| id | select_type | table | type   | possible_keys | key     | key_len | ref      | rows | Extra                       |
+----+-------------+-------+--------+---------------+---------+---------+----------+------+-----------------------------+
|  1 | SIMPLE      | a     | const  | PRIMARY,tsn   | PRIMARY | 4       | const    |    1 | Using index; Using filesort |
|  1 | SIMPLE      | c     | ref    | PRIMARY,d     | PRIMARY | 4       | const    | 5346 | Using where                 |
|  1 | SIMPLE      | d     | eq_ref | PRIMARY,tsn   | PRIMARY | 4       | itis.c.d |    1 |                             |
|  1 | SIMPLE      | p     | ref    | d             | d       | 4       | itis.c.d |    3 |                             |
+----+-------------+-------+--------+---------------+---------+---------+----------+------+-----------------------------+

And given that I have 490,032 rows in longnames and 4,299,883 rows in closure, it runs in pretty good time:

+--------------------+----------+
| Status             | Duration |
+--------------------+----------+
| starting           | 0.000257 |
| Opening tables     | 0.000028 |
| System lock        | 0.000009 |
| Table lock         | 0.000013 |
| init               | 0.000048 |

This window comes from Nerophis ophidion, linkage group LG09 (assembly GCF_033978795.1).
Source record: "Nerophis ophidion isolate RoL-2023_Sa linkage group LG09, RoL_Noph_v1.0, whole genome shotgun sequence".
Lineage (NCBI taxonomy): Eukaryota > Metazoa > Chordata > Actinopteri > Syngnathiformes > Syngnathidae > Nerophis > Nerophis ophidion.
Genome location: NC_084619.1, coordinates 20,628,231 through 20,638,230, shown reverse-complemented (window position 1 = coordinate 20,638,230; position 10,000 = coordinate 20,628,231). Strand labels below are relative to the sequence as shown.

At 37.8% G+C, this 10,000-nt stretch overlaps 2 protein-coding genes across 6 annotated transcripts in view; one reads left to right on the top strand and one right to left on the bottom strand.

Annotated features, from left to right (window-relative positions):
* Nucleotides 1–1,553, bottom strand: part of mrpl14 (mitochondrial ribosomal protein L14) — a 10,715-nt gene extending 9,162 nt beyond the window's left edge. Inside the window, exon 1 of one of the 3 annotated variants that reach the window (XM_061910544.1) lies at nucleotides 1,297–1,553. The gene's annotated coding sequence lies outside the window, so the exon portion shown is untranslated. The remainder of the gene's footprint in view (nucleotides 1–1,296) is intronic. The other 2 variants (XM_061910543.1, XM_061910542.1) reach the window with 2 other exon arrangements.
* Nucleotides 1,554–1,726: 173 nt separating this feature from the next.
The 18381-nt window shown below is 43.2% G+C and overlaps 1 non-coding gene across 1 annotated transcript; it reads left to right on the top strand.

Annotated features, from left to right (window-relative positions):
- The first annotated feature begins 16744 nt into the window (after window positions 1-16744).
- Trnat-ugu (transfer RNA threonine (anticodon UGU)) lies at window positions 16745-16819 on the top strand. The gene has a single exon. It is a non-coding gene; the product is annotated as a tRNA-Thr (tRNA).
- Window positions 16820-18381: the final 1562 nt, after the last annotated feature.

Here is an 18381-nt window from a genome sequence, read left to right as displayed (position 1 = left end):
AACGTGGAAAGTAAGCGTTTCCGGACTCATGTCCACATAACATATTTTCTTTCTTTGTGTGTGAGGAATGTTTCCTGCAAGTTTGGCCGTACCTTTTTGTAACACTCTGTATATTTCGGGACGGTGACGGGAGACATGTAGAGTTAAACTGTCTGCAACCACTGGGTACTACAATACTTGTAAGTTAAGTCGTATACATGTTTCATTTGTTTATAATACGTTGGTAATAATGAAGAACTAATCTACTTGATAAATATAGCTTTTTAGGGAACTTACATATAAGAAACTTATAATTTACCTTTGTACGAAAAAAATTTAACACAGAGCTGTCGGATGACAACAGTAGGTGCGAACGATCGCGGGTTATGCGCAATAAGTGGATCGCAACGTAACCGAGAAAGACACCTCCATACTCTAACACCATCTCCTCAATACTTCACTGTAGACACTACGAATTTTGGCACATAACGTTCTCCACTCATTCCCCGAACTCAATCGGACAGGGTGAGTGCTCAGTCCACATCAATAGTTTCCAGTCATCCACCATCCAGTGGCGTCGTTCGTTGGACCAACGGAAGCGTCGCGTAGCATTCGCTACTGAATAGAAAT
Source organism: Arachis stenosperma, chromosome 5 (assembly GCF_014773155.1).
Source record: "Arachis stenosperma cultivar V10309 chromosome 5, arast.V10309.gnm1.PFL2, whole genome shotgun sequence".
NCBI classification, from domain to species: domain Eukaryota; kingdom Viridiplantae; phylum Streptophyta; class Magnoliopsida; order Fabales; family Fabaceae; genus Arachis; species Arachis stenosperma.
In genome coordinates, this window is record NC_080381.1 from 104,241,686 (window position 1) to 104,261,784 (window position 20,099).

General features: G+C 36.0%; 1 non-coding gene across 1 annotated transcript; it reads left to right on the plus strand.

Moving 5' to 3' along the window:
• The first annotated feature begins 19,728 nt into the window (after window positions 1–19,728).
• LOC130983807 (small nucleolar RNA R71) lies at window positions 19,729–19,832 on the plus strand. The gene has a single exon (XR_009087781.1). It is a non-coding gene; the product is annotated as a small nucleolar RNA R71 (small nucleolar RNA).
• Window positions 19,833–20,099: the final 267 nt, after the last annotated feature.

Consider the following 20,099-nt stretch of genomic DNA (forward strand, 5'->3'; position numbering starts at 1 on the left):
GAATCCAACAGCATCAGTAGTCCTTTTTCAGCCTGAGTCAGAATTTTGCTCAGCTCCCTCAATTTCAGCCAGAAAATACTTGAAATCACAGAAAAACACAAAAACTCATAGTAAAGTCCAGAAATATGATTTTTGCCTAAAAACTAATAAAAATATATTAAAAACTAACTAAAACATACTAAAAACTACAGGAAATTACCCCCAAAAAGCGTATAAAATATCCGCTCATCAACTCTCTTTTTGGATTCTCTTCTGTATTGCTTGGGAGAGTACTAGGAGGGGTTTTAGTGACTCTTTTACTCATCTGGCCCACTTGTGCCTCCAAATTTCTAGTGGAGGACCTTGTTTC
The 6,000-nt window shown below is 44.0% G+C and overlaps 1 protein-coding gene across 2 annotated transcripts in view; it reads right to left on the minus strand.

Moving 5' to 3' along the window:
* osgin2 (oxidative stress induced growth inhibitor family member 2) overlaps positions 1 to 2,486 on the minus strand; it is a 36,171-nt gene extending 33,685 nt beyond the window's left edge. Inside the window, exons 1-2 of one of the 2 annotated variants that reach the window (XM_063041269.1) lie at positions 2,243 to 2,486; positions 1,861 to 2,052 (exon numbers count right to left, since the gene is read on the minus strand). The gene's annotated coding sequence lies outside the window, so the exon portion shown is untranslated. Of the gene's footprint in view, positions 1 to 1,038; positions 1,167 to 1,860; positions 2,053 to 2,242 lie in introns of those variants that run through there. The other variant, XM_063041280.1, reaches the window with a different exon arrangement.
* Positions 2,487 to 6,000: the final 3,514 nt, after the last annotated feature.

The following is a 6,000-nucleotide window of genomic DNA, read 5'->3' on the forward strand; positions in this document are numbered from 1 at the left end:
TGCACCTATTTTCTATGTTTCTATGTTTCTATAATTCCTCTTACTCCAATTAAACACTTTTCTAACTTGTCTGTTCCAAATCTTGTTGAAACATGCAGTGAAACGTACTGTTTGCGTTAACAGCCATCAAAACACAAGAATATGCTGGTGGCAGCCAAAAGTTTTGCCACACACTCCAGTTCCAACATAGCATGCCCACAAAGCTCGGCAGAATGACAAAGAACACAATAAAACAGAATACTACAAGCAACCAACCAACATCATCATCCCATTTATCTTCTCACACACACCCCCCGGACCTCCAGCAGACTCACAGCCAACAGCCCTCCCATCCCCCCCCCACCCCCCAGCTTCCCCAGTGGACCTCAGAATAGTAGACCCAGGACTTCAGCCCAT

| optimizing         | 0.000032 |
| statistics         | 0.000142 |
| preparing          | 0.000048 |
| executing          | 0.000008 |
| Sorting result     | 0.034102 |
| Sending data       | 0.001300 |
| end                | 0.000018 |
| query end          | 0.000005 |
| freeing items      | 0.012191 |
| logging slow query | 0.000008 |
| cleaning up        | 0.000007 |
+--------------------+----------+

Now I post-process the result of the SQL query above, sorting the rows into subsets according to the hierarchy (pseudocode):

while ($rowData = fetch()) {
  $row = new RowObject($rowData);
  $nodes[$row["tsn"]] = $row;
  if (array_key_exists($row["_parent"], $nodes)) {
    $nodes[$row["_parent"]]->addChildRow($row);
  } else {
    $top = $row;
  }
}
return $top;

I also define classes for Rows and Rowsets. A Rowset is basically an array of rows. A Row contains an associative array of row data, and also contains a Rowset for its children. The children Rowset for a leaf node is empty.

Rows and Rowsets also define methods called toArrayDeep() which dump their data content recursively as a plain array.

Then I can use the whole system together like this:

// Get an instance of the taxonomy table data gateway 
$tax = new Taxonomy();

// query tree starting at Rodentia (id 180130), to a depth of 2
$tree = $tax->fetchTree(180130, 2);

// dump out the array
var_export($tree->toArrayDeep());

The output is as follows:

array (
  'tsn' => '180130',
  'completename' => 'Rodentia',
  '_parent' => '179925',
  '_children' => 
  array (
    0 => 
    array (
      'tsn' => '584569',
      'completename' => 'Hystricognatha',
      '_parent' => '180130',
      '_children' => 
      array (
        0 =>